Pulsatile GnRH signaling to ERK: Sensitivity to pulse frequency and robustness to pulse width

Program: Abstracts - Orals, Featured Poster Presentations, and Posters
Session: SAT 134-163-GnRH & Gonadotroph Biology & Signaling
Bench to Bedside
Saturday, June 15, 2013: 1:45 PM-3:45 PM
Expo Halls ABC (Moscone Center)

Poster Board SAT-158
Rebecca Mary Perrett*1, Stephen P Armstrong2, Robert C Fowkes3, Margaritis Voliotis1, Krasimira Tsaneva-Atanasova1 and Craig Alexander McArdle1
1University of Bristol, Bristol, United Kingdom, 2University of Western Australia, Perth, Australia, 3The Royal Veterinary College, London, United Kingdom
GnRH is secreted in pulses and its effects on gonadotropes are dependent upon pulse frequency but little is known about the relevance of other parameters such as pulse width. We have begun to explore this using automated fluorescence microscopy and mathematical modeling, focusing on the ERK signaling cascade that mediates many transcriptional effects of GnRH (1,2). In HeLa cells transduced with GnRH receptors (GnRHR) and ERK2-GFP, 5 min pulses of GnRH cause rapid, transient and reproducible increases in nuclear:cytoplasmic ratio (N:C) of ERK2-GFP (a live cell readout for ERK activation) as well as ERK-dependent increases in transcription with an Egr1-luciferase reporter. Varying GnRH concentration (0.1–100 nM), pulse frequency (one pulse every 3 hours to one pulse every 30 minutes) or GnRHR number (40-160,000 sites/cell) reveals an approximately linear relationship between the input (integrated GnRHR occupancy) and the output (N:C ERK2-GFP or Egr1-luciferase). This implies that GnRHR-mediated ERK activation is a simple integrative tracking system. If so, increasing pulse width would have a corresponding effect on output but, in fact, increasing pulse width 10 fold (from 1-10 min) caused only a 2 fold increase in Egr1-luciferase (at all pulse intervals tested). Mathematical modelling of the GnRHR-mediated ERK cascade revealed the same behaviour as a consequence of time-delayed ERK activation and inactivation. More detailed kinetic analysis revealed that this insensitivity to pulse width could reflect the fact that MEK-dependent ERK activation outlasts the GnRH pulse (having a more pronounced effect with 1 min GnRH pulses than with 10 min pulses). Binning cells according to ERK2-GFP level also revealed dependence of GnRHR-mediated ERK activation kinetics upon ERK concentration (as another possible explanation for more complex input-output behaviours). Together our data provide a wet-lab demonstration and the mathematical basis for a system that is robust to changes in GnRH concentration and pulse width but is sensitive to GnRHR number and pulse frequency, the two variables thought most important for system control in vivo.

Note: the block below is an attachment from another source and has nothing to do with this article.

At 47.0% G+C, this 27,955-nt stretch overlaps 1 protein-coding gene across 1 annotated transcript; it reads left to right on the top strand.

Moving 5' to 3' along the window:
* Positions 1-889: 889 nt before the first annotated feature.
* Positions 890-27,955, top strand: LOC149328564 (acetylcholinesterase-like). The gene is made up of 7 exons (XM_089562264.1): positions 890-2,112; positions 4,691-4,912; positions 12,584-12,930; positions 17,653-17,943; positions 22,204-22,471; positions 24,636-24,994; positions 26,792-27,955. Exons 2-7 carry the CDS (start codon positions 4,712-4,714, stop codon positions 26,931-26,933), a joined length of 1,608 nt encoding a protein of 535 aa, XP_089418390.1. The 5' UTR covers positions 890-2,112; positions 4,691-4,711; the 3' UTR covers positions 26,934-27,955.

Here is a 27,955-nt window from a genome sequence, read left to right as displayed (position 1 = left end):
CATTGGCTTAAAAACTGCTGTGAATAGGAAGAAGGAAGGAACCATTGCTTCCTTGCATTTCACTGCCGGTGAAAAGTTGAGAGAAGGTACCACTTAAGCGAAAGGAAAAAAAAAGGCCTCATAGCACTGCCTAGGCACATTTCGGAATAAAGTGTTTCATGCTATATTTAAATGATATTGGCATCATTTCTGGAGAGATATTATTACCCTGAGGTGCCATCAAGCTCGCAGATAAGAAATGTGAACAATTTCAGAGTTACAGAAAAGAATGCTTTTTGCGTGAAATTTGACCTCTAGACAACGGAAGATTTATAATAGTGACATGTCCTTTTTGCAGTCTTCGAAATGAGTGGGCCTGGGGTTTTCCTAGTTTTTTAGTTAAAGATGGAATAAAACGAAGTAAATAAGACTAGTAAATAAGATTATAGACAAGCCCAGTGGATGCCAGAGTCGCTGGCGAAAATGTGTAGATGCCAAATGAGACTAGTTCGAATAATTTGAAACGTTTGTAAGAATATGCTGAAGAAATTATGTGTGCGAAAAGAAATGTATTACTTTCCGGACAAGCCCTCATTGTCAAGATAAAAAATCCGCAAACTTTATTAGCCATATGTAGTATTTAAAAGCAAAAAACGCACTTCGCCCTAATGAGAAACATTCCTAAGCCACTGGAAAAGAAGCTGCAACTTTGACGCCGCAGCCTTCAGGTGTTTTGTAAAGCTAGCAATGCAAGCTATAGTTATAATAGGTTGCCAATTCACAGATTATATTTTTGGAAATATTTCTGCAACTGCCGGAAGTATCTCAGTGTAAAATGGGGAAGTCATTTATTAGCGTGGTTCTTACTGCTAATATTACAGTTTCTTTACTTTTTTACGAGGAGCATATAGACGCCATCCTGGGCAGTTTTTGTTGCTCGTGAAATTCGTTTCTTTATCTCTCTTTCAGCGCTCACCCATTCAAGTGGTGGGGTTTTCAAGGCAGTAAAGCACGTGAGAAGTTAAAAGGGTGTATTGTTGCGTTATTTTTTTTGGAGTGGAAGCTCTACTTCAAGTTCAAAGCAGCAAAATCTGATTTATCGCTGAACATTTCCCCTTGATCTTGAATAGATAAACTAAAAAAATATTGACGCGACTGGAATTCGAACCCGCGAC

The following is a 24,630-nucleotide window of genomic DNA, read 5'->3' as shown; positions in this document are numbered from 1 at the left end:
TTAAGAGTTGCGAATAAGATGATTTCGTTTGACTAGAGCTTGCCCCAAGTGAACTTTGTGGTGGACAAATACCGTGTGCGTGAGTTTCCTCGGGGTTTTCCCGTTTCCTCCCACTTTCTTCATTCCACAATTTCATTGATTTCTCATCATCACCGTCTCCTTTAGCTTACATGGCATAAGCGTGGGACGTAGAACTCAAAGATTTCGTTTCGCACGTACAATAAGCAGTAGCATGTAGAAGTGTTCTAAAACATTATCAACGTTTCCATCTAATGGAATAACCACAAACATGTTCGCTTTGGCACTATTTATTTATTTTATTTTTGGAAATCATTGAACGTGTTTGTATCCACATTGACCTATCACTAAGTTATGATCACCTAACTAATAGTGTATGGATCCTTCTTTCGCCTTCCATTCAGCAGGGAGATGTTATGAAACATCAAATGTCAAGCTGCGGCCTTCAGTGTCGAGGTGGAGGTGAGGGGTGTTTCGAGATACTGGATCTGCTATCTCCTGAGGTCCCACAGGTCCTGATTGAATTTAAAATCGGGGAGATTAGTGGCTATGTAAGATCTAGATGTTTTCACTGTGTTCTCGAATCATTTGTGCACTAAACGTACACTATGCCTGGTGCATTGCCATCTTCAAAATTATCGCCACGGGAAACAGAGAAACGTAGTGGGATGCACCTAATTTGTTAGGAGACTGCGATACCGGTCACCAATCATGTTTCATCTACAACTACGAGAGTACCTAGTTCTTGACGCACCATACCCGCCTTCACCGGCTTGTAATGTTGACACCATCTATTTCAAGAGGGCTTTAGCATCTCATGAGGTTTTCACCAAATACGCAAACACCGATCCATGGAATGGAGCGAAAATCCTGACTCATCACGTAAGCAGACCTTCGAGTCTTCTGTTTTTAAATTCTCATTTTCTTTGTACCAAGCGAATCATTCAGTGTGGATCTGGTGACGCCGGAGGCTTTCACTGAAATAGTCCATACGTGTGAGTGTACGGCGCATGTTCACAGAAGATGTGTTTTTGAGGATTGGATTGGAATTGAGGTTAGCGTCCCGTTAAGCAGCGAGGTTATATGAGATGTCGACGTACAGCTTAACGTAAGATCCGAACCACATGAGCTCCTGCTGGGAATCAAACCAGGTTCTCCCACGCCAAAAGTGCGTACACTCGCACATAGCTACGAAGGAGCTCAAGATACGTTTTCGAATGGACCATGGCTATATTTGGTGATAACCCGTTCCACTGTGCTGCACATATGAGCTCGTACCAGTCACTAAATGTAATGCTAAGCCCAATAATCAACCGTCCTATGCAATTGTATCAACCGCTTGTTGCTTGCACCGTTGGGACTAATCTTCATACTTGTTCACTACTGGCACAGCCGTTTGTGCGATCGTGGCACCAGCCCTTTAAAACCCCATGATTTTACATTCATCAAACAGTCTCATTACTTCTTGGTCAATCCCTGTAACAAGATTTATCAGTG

(1) Tsaneva-Atanasova K, Caunt CJ, Armstrong SP, Perrett RM, McArdle CA. 2012 Decoding GnRH neurohormone pulse frequency by convergent signalling modules. J Royal Soc Interface 9:170-182 (2) Armstrong SP, Caunt CJ, Fowkes RC, Tsaneva-Atanasova K, McArdle CA. 2010 Pulsatile and sustained gonadotropin-releasing hormone (GnRH) receptor signaling: does the ERK signaling pathway decode GnRH pulse frequency? J Biol Chem 285:24360-71

Nothing to Disclose: RMP, SPA, RCF, MV, KT, CAM

*Please take note of The Endocrine Society's News Embargo Policy at http://www.endo-society.org/endo2013/media.cfm

Sources of Research Support: This work was funded by Project Grants from the MRC (G0901763) and BBSRC (J014699/1)